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Tumbleweed Gets New Mesa, KDE Frameworks, GNOME Packages

A total of four openSUSE Tumbleweed snapshots were released this week that brought new updates for the Linux Kernel, Mesa and a major version update of libglvnd. RADV received several fixes in snapshot 20180424 with the update to Mesa 18.0.1. Mesa core also had some patches to fix issues around overriding the OpenGL/ES supported version through environment variables, and a patch to fix an issue with texture samples found in “The Witness” through Wine. An updated description for the SSLProtocol option was made available with the apache2 2.4.33 package and apparmor 2.13 delivered a change of the (writeable) cache directory to /var/cache/apparmor/ with the new btrfs layout. The reason for using /var/lib/apparmor/cache/, which was “it’s part of the / subvolume”, is gone, and /var/cache makes more sense for the cache, according to the changelog. The cleanup process and behavior are a lot better with the update of ccache 3.4.2. Backup tool deja-dup 38.0 was a major update and exclude snap cache directories by default. GTK has a new ‘Widgetbowl‘ demo and the wayland backend now supports the stable xdg-shell protocol in gtk3 3.22.30. Linux Kernel 4.16.3 arrived in the snapshot and the GL Vendor-Neutral Dispatch library, libglvnd, was bumped to major version 1.0.0 thanks to EGL and GLX interfaces being defined and stable. The Tumbleweed rating tool is currently treading the snapshot as stable with an 88 rating. Read more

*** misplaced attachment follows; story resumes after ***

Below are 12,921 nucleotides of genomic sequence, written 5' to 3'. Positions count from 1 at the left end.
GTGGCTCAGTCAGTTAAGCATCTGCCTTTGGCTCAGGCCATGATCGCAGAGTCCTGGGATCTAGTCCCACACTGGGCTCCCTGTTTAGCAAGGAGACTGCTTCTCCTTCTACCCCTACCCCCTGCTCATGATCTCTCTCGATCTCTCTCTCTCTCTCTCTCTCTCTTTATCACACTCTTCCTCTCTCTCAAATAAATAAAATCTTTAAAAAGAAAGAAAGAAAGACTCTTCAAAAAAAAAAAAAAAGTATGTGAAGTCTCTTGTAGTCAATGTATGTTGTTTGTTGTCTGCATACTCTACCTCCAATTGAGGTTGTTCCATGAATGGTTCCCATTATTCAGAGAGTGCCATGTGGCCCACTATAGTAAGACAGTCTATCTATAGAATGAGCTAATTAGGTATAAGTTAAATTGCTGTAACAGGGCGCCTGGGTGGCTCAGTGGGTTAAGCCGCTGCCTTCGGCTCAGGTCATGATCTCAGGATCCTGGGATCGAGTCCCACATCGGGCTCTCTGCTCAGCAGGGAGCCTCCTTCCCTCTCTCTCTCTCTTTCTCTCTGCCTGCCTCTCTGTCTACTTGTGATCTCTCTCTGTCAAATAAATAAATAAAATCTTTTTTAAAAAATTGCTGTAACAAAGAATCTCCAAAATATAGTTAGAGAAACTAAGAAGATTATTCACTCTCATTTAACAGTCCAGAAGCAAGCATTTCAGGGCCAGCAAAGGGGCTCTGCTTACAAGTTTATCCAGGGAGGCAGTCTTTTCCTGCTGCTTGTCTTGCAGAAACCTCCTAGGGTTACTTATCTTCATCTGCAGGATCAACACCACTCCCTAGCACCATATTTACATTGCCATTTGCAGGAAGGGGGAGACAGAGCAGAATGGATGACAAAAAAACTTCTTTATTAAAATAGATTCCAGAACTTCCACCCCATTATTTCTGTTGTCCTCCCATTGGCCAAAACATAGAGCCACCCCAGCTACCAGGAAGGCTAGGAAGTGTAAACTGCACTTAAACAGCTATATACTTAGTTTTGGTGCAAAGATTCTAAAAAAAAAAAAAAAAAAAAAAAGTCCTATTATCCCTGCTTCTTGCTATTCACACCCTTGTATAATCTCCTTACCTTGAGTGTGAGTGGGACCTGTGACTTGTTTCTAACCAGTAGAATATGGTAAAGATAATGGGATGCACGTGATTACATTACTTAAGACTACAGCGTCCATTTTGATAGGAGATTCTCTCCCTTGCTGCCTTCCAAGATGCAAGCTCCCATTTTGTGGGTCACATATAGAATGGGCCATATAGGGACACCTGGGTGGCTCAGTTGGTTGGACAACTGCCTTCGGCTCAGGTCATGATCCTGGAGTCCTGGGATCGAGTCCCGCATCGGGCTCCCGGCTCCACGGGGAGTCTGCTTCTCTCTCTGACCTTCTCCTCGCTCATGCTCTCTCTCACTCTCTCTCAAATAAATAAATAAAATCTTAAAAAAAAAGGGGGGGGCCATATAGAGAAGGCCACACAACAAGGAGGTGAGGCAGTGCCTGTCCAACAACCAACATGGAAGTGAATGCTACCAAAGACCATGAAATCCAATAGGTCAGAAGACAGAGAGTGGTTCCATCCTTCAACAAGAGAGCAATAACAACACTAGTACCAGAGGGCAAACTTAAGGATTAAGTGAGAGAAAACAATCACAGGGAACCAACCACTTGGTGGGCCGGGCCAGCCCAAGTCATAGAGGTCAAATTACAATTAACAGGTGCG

Raspberry Pi alternatives: 10 single-board computers for novice coders

Raspberry Pi 3 Model B+ is the dinky single-board computer grabbing headlines around the world, and for good reason. Initially launched as a tool to train up amateur coders, it has since gone on to sell more than 19 million units worldwide.

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If you’re weighing up your options, read on for the best Raspberry Pi 3 B+ alternatives.

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“The printer story” redux: a testimonial about the injustice of proprietary firmware

I’ve always supported free software, but never felt the concrete importance of it until proprietary firmware threatened to cause a big problem, in terms of money, time, and environmental impact, for the company where I work. It’s a mid-sized company, employing about one thousand people. It’s highly production-oriented, and we need to print about two or three thousand paper sheets per week only for the production plans, on a special kind of paper. This number doesn’t include any reprints or further needs, so the total printed pages can be even higher. We used to print everything with an old printer, which worked fine, but it didn't have an integrated stapler, and required a lot of human time to staple all the sheets as needed. After a production increase and the consequent increase in printing of orders, we asked for a new printer with an integrated stapler. After some weeks of testing and a lot of work to try and make the printer handle our production orders, we faced a big problem: the printer couldn’t do what we needed. If we tried to print on the special paper, the printer printed perfectly but automatically disabled the stapler, because it’s developed to not work with a thicker sheet of paper. We would need a more complex (and expensive) stapling system. If we modified the paper settings to “normal paper,” the stapler would work fine, but the printing came out faded. Read more Also: Guix welcomes Outreachy, GSoC, and Guix-HPC interns

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